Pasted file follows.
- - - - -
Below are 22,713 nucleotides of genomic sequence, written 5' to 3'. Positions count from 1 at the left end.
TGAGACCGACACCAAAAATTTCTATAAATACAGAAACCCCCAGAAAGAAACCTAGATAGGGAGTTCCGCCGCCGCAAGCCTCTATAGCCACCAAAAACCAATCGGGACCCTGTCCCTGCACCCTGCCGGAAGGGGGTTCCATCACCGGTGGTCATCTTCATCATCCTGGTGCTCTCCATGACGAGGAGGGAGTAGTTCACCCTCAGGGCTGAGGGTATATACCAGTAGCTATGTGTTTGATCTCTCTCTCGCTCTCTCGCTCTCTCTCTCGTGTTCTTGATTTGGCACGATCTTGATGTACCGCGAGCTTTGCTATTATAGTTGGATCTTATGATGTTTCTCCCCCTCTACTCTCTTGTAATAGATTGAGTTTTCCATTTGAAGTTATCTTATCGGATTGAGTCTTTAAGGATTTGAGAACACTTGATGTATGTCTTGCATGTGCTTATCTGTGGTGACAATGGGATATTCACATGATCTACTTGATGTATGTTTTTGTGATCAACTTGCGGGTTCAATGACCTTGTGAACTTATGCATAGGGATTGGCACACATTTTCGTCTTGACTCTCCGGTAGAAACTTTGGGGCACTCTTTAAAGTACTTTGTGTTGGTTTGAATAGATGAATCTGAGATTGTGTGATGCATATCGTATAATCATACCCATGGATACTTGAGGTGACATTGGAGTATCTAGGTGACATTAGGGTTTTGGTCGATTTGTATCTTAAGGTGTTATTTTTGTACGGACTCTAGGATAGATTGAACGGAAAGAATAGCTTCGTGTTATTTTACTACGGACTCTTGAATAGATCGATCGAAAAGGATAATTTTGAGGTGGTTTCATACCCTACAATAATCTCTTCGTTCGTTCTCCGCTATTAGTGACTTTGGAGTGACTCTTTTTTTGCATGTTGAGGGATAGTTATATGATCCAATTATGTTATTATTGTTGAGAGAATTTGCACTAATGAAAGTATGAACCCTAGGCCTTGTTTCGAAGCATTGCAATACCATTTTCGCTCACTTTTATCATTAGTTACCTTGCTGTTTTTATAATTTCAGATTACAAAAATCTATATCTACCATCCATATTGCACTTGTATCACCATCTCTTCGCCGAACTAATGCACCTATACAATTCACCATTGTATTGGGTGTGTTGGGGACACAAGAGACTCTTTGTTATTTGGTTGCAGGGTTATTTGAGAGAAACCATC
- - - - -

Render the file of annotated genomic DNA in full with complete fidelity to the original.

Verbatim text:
Below are 22,713 nucleotides of genomic sequence, written 5' to 3'. Positions count from 1 at the left end.
TGAGACCGACACCAAAAATTTCTATAAATACAGAAACCCCCAGAAAGAAACCTAGATAGGGAGTTCCGCCGCCGCAAGCCTCTATAGCCACCAAAAACCAATCGGGACCCTGTCCCTGCACCCTGCCGGAAGGGGGTTCCATCACCGGTGGTCATCTTCATCATCCTGGTGCTCTCCATGACGAGGAGGGAGTAGTTCACCCTCAGGGCTGAGGGTATATACCAGTAGCTATGTGTTTGATCTCTCTCTCGCTCTCTCGCTCTCTCTCTCGTGTTCTTGATTTGGCACGATCTTGATGTACCGCGAGCTTTGCTATTATAGTTGGATCTTATGATGTTTCTCCCCCTCTACTCTCTTGTAATAGATTGAGTTTTCCATTTGAAGTTATCTTATCGGATTGAGTCTTTAAGGATTTGAGAACACTTGATGTATGTCTTGCATGTGCTTATCTGTGGTGACAATGGGATATTCACATGATCTACTTGATGTATGTTTTTGTGATCAACTTGCGGGTTCAATGACCTTGTGAACTTATGCATAGGGATTGGCACACATTTTCGTCTTGACTCTCCGGTAGAAACTTTGGGGCACTCTTTAAAGTACTTTGTGTTGGTTTGAATAGATGAATCTGAGATTGTGTGATGCATATCGTATAATCATACCCATGGATACTTGAGGTGACATTGGAGTATCTAGGTGACATTAGGGTTTTGGTCGATTTGTATCTTAAGGTGTTATTTTTGTACGGACTCTAGGATAGATTGAACGGAAAGAATAGCTTCGTGTTATTTTACTACGGACTCTTGAATAGATCGATCGAAAAGGATAATTTTGAGGTGGTTTCATACCCTACAATAATCTCTTCGTTCGTTCTCCGCTATTAGTGACTTTGGAGTGACTCTTTTTTTGCATGTTGAGGGATAGTTATATGATCCAATTATGTTATTATTGTTGAGAGAATTTGCACTAATGAAAGTATGAACCCTAGGCCTTGTTTCGAAGCATTGCAATACCATTTTCGCTCACTTTTATCATTAGTTACCTTGCTGTTTTTATAATTTCAGATTACAAAAATCTATATCTACCATCCATATTGCACTTGTATCACCATCTCTTCGCCGAACTAATGCACCTATACAATTCACCATTGTATTGGGTGTGTTGGGGACACAAGAGACTCTTTGTTATTTGGTTGCAGGGTTATTTGAGAGAAACCATC